Divorce: Why The Delay In Seperating?

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The Fine Gael led government are proposing to have a new referendum on changing an article in the constitution concerning divorce.

At present, couples have to be separated for five years before gaining a divorce. Fine Gael is proposing that this ‘waiting period’ be reduced to two years.

But the obvious question is: why do people have to wait two years? Why can’t they simply divorce if there is a ‘no fault’ case? And if there is disagreement on terms, this can be dealt with through mediation and once that – or legal proceedings are concluded – they should be allowed an immediate divorce.

Marriage breakup is often stressful and hurtful. Instead of piling of pressure on people with expensive legal fees, the state should be facilitating the least harmful way of separating. But this is not what Fine Gael intend do.

Reducing the wait period to two years is yet another example of the timid, fake liberalism of  a party that is desperately trying to re-brand itself as ‘progressive‘.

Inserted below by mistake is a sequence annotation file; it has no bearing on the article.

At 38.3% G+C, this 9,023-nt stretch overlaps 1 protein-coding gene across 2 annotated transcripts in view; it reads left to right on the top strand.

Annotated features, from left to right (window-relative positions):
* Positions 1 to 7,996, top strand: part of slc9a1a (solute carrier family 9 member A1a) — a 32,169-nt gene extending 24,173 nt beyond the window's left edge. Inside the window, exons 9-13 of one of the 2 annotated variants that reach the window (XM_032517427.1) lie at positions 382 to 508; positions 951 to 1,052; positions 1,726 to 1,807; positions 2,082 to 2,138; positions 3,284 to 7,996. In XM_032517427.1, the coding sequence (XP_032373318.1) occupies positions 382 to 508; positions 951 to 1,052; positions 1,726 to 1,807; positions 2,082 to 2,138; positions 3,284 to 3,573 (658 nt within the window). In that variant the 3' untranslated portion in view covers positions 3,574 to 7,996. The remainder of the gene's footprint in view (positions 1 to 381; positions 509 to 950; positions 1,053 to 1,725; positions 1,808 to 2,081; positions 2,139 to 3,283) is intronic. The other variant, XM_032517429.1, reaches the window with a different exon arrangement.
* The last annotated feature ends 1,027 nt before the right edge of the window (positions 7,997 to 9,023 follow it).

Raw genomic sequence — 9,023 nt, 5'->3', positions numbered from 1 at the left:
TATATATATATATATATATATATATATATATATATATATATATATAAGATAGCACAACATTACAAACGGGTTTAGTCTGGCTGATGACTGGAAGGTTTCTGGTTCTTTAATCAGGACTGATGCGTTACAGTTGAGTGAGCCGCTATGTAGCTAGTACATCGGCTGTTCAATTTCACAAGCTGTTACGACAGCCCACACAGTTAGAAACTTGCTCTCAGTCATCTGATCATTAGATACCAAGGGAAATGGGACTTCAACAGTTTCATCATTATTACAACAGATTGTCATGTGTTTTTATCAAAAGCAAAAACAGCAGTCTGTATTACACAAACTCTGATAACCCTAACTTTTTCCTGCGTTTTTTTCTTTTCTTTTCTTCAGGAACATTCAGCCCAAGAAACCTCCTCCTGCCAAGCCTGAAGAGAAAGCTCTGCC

The current pattern in Ireland is that couples must go through two legal processes to end a marriage

They first get a legal separation and then wait five years to start another round of legal claims to get a divorce.

In the meantime, they get hit with heavy legal bills from an overpaid legal profession.

One financial advisor revealed the likely cost to Newstalk when he said   “From a solicitor’s perspective, €15,000 to €20,000 wouldn’t be unusual per party.”

These costs are outrageous and the simplest way to remove them would be to allow couples to separate in one legal move. That means eliminating the five years waiting period from the constitution.

But the Fine Gael Minister behind the move, Josepha Madigan, comes from a solicitor’s firm that has made a fortune from divorce settlements. Her liberalism does not extend to cutting the hefty profits that lawyers make from marriage breakups.